Doctor of Osteopathic Medicine Program


What is a DO?

DO stands for Doctor of Osteopathic Medicine. A Doctor of Osteopathic Medicine is a fully trained physician who prescribes drugs, performs surgery and selectively utilizes all accepted scientific methods of treatment to maintain and restore health. DOs graduate from colleges of osteopathic medicine and are qualified to be licensed to practice all specialties of medicine and surgery in all 50 states. DOs employ the osteopathic philosophy which states that DOs treat disease in the context of the whole person, considering the function and interrelation of all body systems, as well as factors such as nutrition, environment and psychology. The musculoskeletal system can impede essential blood and nerve supply. To correct disorders that arise from this and restore proper functioning, DOs use manipulative therapy as an additional modality of treatment.

What is OMM?

Osteopathic manipulative medicine, or OMM, involves using the hands to diagnose, treat, and prevent illness or injury. Using OMM, an osteopathic physician will move your muscles and joints using techniques which include stretching, gentle pressure and resistance.

What are the requirements for admission to the program?

Please visit the admissions section for detailed information regarding the application process, tuition and related topics.

Prerequisites are:

  • A bachelor's degree from a regionally accredited college or university. Applications from students with at least three years of exceptional undergraduate work will be considered.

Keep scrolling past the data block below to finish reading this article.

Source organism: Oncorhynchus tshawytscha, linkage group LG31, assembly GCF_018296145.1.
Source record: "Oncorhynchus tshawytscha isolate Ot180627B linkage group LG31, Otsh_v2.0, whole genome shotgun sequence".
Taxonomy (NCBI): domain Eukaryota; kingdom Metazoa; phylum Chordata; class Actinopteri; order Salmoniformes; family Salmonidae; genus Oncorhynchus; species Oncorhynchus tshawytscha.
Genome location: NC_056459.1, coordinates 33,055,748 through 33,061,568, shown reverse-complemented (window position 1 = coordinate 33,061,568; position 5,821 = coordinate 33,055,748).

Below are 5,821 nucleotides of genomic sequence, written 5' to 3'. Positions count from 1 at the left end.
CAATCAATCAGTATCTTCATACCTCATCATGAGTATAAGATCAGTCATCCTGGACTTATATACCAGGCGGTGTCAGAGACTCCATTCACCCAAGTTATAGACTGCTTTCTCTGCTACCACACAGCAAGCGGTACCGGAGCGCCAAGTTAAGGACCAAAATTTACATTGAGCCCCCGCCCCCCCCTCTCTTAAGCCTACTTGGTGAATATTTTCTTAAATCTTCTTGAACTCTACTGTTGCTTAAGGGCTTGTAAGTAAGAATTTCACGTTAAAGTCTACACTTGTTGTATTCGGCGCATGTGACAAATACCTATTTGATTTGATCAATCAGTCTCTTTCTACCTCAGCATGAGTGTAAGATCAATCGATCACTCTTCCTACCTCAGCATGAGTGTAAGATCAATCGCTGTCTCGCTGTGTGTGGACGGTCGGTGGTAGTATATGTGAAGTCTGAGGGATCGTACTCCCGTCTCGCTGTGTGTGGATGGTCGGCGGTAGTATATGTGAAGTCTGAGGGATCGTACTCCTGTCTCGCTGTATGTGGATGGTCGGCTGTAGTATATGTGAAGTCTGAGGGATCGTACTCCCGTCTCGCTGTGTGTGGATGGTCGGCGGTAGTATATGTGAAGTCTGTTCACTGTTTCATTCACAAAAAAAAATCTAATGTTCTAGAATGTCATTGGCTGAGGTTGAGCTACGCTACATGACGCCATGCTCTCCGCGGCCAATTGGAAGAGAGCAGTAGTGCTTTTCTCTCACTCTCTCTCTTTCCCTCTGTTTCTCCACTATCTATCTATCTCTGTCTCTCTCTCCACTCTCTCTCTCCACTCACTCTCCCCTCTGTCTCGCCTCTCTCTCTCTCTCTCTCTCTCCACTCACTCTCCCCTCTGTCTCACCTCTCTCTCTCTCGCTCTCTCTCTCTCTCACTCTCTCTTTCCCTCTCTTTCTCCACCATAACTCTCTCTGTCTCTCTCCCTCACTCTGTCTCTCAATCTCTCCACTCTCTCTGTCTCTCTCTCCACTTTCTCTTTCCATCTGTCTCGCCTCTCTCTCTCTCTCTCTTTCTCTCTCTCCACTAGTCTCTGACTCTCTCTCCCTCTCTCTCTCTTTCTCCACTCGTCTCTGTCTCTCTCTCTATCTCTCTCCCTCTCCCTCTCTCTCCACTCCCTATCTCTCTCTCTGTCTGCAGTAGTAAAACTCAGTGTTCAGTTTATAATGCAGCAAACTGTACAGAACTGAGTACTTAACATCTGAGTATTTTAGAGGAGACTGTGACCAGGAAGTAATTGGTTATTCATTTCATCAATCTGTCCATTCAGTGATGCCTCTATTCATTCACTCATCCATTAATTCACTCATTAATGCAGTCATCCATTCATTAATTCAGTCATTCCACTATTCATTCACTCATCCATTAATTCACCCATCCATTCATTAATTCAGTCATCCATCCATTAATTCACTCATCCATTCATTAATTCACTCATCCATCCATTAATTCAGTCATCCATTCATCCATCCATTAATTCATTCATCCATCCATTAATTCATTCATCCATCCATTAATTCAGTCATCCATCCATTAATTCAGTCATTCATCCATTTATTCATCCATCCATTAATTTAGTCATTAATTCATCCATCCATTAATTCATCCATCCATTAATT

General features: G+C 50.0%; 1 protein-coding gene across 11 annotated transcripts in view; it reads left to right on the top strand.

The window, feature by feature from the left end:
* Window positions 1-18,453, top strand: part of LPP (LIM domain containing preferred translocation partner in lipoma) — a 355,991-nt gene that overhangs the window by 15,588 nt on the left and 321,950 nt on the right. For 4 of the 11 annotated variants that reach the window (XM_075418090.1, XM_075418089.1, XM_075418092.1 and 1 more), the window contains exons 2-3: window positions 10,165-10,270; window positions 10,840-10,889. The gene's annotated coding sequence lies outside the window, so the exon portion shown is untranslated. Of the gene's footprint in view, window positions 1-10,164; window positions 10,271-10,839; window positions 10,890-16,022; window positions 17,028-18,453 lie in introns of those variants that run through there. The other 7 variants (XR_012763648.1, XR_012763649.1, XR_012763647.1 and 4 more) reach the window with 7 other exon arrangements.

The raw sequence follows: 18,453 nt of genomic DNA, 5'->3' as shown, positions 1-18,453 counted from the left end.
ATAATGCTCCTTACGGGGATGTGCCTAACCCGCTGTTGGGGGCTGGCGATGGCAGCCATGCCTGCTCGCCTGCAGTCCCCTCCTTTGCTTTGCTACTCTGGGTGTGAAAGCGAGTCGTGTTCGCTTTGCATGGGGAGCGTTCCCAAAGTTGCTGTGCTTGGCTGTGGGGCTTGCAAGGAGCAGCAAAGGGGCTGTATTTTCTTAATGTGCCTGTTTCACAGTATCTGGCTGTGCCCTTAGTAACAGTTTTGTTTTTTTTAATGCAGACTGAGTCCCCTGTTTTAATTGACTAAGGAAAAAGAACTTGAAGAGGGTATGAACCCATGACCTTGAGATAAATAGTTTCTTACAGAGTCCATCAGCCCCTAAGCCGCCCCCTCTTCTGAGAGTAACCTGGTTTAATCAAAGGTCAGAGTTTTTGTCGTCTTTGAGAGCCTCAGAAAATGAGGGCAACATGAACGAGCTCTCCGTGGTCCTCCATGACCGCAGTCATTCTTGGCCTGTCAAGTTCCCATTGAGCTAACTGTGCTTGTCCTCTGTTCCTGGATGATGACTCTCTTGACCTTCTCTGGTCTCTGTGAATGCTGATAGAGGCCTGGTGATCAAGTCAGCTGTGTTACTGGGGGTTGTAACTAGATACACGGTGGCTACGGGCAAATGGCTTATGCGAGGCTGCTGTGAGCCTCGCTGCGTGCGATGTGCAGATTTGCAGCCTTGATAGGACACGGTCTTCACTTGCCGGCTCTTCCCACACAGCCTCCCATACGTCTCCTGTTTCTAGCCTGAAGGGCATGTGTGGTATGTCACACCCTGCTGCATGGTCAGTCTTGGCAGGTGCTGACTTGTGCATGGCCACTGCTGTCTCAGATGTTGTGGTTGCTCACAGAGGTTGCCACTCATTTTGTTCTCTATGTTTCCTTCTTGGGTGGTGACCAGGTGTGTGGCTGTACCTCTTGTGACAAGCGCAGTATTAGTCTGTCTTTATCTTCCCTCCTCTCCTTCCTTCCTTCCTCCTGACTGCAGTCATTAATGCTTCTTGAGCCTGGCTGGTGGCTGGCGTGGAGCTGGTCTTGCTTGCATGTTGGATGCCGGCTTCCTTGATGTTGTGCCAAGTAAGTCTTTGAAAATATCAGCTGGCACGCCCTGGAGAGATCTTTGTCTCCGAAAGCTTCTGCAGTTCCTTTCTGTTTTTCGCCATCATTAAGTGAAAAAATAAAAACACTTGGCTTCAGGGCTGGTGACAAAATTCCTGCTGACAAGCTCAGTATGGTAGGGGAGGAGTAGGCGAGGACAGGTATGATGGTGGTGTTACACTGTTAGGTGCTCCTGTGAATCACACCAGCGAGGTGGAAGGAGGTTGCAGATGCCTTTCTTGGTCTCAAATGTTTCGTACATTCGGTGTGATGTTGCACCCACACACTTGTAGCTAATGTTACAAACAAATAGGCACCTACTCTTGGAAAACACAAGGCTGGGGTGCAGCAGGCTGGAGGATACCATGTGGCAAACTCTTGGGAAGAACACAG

• Eight semester hours of biology, including two semester hours of laboratory.
  • Eight semester hours of physics, including two semester hours of laboratory.
  • Sixteen semester hours of chemistry, including four semester hours of laboratory; at least four of the 16 required semester hours must be organic chemistry (with lab) and at least three semester hours must be biochemistry.
  • Six semester hours of English composition and literature.

What courses will I take?

The course sequence page features an overview of the DO curriculum as well as course listings.

How long does it take to obtain a degree?

The program requires four years of full-time study to complete.

Where will I do my clerkships?

Third- and fourth-year clinical clerkships take place in affiliated hospitals, health care centers and in numerous outpatient facilities and physicians’ offices, in both rural and urban settings. It is also possible to arrange elective rotations throughout the U.S. and around the world. 

What are the match rates for GA-PCOM?

Students graduating from colleges of osteopathic medicine currently have the opportunity to apply to residency programs through the AOA (American Osteopathic Association), the ACGME (Accreditation Council for Graduate Medical Education) as well as the military. View our recent DO program statistics for recent match rates.

What are the board pass rates for DO students at GA-PCOM?

View our DO program statistics for details regarding recent COMLEX I, II and III pass rates.


For additional information, please complete the request information form or contact the admissions office at 678-225-7500 or GAadmissions@pcom.edu.

Where can I find information regarding the AOA and ACGME single accreditation?

You can find out more information regarding the residency merger here.